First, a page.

Say what you want about his play in the BCS title game, or the debacle that transpired after the game, but Te'o -- still Kiper's No. 2 inside linebacker prospect and a projected first-rounder -- was a presence for the Irish, a team predicated on defense. Te'o had 36 more tackles than anyone else on the team and he finished with seven interceptions, remarkable for a linebacker. The rest of the team had nine.
There wasn't much for Grace, a 6-3, 240-pound junior, to do except watch and try to absorb what he could from Te'o. He's something of a mystery as a result of a lack of game reps. He didn't even play much in blowouts because, well, the Irish rarely blew out anyone.
While Grace will literally fill in for Te'o at the inside spot, it will be outside linebacker Prince Shembo who becomes the face of the defense -- along with returning linemen Tuitt and Louis Nix.
"Te'o got the press, and he was a great player, but I found myself watching Shembo more often," said a coach whose team played Notre Dame this past season. "He's smooth out there."
Shembo could develop into a Jarvis Jones-type figure in terms of his pass-rush ability. As a junior, he was second on the team with 7.5 sacks and he led the Irish with 12 quarterback hurries. Notre Dame's top-rated 2013 signee, in-state product Jaylon Smith, should be another outside threat.
7. Texas A&M Aggies left tackle
Out: Luke Joeckel
In: Jake Matthews
The offensive line was certainly an important part of what A&M did to surprise in its first season in the SEC, but there is enough in place to smooth over the loss of Joeckel, Kiper's top-rated tackle.
For one, the fact Johnny Manziel has the magical ability to get away from tacklers helps a bunch, should the line break down more often. Secondly, there's still a potential first-rounder remaining at tackle.
Matthews chose to stay, and he'll likely slide from right to left tackle. The future of the line, which also loses center Patrick Lewis, becomes less clear after that.
Aggies coaches have said that 6-5, 295-pound Ced Ogbuehi, who played guard last season, is a natural fit at tackle. He'll take over for Matthews on the right side. Ben Compton and Mike Matthews might be in line for more playing time on the inside.
Some plug-and-play experimentation in the spring and preseason camp should eventually settle the roles. However it shakes out, the Aggies might want to have things nailed down by the time Alabama visits Kyle Field in Week 3. That's what Rice and Sam Houston State are for.
8. Oklahoma Sooners quarterback
Out: Landry Jones
In: Blake Bell
Jones' career shifted a bit his junior season, when Bob Stoops began subbing Jones out in short-yardage and goal-line situations. That's when fans were introduced to Blake Bell and the "Belldozer" package, and now it's the 6-6 Kansan's turn in earnest. Maybe. Those close to the program have been buzzing about Trevor Knight's progress since arriving a year ago, enough to make it a two-man race this summer.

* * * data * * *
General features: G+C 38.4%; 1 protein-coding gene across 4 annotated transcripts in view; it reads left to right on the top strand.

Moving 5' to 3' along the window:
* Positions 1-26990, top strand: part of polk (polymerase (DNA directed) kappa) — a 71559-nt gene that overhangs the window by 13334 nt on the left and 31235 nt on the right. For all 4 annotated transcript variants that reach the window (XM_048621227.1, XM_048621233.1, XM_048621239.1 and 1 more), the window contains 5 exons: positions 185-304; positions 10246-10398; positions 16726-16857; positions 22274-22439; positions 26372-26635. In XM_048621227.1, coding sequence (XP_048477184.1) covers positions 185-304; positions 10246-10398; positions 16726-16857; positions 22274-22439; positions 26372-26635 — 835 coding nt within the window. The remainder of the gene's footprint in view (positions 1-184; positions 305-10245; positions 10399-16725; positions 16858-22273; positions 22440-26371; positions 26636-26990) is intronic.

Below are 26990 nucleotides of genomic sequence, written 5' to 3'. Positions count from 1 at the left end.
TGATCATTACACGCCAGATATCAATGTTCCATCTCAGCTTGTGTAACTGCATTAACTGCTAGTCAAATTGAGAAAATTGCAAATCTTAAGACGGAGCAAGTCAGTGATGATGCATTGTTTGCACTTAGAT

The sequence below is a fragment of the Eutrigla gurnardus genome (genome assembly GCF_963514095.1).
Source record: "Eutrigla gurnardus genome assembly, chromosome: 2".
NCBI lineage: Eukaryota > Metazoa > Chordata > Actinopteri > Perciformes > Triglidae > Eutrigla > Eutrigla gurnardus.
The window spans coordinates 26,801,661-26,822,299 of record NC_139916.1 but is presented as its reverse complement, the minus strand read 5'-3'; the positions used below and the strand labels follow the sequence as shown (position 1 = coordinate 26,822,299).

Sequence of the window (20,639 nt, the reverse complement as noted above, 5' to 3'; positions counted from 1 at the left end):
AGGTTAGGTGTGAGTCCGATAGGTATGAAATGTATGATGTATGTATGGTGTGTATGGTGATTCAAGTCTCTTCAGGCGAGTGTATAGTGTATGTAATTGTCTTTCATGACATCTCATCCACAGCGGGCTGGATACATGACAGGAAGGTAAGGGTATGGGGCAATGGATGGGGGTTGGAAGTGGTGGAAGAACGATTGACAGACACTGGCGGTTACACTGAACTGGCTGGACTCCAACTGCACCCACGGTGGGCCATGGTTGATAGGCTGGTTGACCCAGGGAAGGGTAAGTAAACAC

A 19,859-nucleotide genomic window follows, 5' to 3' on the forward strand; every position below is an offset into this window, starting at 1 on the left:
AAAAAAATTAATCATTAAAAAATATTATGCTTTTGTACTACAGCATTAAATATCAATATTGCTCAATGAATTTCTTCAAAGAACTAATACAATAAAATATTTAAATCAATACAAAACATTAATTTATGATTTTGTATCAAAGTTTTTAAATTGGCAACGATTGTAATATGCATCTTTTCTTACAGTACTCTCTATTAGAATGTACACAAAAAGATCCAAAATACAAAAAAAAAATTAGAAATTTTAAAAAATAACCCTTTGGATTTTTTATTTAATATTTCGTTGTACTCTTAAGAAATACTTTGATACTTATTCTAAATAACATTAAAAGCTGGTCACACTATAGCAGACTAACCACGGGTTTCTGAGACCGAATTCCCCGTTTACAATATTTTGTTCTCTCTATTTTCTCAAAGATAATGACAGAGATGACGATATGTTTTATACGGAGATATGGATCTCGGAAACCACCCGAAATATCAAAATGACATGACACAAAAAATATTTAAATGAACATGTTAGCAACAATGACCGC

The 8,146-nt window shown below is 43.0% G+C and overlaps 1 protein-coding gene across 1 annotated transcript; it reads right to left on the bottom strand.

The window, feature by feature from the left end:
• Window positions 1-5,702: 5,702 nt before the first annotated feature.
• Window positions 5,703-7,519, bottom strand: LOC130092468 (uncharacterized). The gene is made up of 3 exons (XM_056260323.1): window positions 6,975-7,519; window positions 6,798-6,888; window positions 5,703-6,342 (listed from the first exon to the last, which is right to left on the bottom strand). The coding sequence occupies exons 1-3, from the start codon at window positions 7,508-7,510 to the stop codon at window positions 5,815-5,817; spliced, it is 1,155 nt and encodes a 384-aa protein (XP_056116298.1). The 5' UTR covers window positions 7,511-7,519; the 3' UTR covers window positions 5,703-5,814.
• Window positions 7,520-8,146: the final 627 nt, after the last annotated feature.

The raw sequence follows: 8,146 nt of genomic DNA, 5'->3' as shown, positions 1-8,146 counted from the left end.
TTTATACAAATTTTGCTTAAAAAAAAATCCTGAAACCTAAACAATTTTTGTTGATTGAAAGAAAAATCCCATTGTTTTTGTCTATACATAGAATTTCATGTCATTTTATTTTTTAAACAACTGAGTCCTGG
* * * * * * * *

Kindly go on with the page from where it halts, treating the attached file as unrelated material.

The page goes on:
Either way, an element will exist that simply did not with Jones: mobility. Offensive coordinator Josh Heupel has downplayed the idea of reshaping the offense for a more athletic quarterback (or quarterbacks), but it's only natural to have things evolve to fit the strengths of Bell, Knight or some combo of them. Bell's experience -- in mop-up duty and the short-yardage package -- does give him the early nod. He looked fairly sharp in last year's spring game, but spring is not the fall.
I recall talking about Bell last fall with a BCS-level head coach who used to coach against OU. He said he couldn't believe that a quarterback as big as Bell -- he's listed at 254 pounds -- had as much touch on passes as he does.
"Usually we wind up moving those guys to another position," he said, half-kidding, "linebacker or something."
Oklahoma has actually done that before. Former juco quarterback Lane Johnson was a tight end for the Sooners before he settled in at offensive tackle. Now he could go in the first half of the first round.
9. Stanford Cardinal running back
Out: Stepfan Taylor
In: Tyler Gaffney, Barry Sanders
Was there a more consistent player in college football than Taylor the past three seasons -- all of which ended in Stanford BCS-game berths, by the way? From his sophomore year on, Taylor averaged 5.1 yards a carry on 787 carries, which just sounds painful. He increased his rushing total by 200 yards each of those seasons.
How do you replace consistency like that? Answer: With several options. As many as six backs could get carries, including seniors Gaffney, Anthony Wilkerson and Ricky Seale, juniors Remound Wright and Kelsey Young and Sanders, the most intriguing of them all. (It's not Barry Jr., by the way; it's Barry J. Different middle names.)
Sanders, who redshirted last fall, will not be pressured to seize the job with so many able runners. But his ability could eventually push him ahead of the crowd.
"It's amazing how shifty Barry is," former offensive coordinator Pep Hamilton told reporters in the Rose Bowl lead-up, as Sanders did his best Montee Ball impersonation on the scout team. Shifty? Sanders? If he didn't want the comparisons to his pops, he should have played another sport.
With Hogan from last fall as an example, it's obvious that coach David Shaw will not push Sanders until he's ready. In the meantime, Wilkerson is a 50-carry back from 2012 and Gaffney has 791 career yards and 12 touchdowns. His surprising return from minor league baseball came at an opportune time, with Taylor on the way out.
10. South Carolina Gamecocks receiver-return specialist
Out: Ace Sanders
Sanders was worthy of inclusion because of his absurdly fantastic return abilities -- he averaged 15.3 yards per punt return, taking two back for touchdowns -- but he also improved as a receiver. He went from 29 catches and two touchdowns as a sophomore to a team-high 45 receptions and nine touchdowns as a junior (including two in the bowl win against Michigan), using that production spike as a springboard to the draft.
I recall when Sanders signed, back when I was on the Gamecocks beat. Based on the coaching staff's comments, I expected him to come in and make an immediate impact, the way that he did as a junior. It took time. The story could play out similarly for Byrd, a rising junior.
Byrd is a different player than Sanders (he has more straight-line speed and less maneuverability), but he could be ready for a similar jump. He caught just 14 passes as a sophomore, but he averaged a team-high 26.1 yards a catch, a nod to his big-play ability. And while Sanders was adept at punt returns, Byrd's style of running is more suited for kick returns.
Ellington, the primary kick returner (22.6-yard average), is also back. He actually led the team in receiving yardage in 2012, improving in his second season splitting time with the hoops team. Ellington, who moves more similarly to Sanders, will likely get a look for the punt return gig.
Honorable mentions: LSU defensive ends (Barkevious Mingo, Sam Montgomery); Tennessee receivers (Justin Hunter, Cordarrelle Patterson); West Virginia receivers (Tavon Austin, Stedman Bailey); Wisconsin running back (Montee Ball); Texas A&M defensive end (Damontre Moore); UCLA running back (Johnathan Franklin); Baylor receiver (Terrance Williams).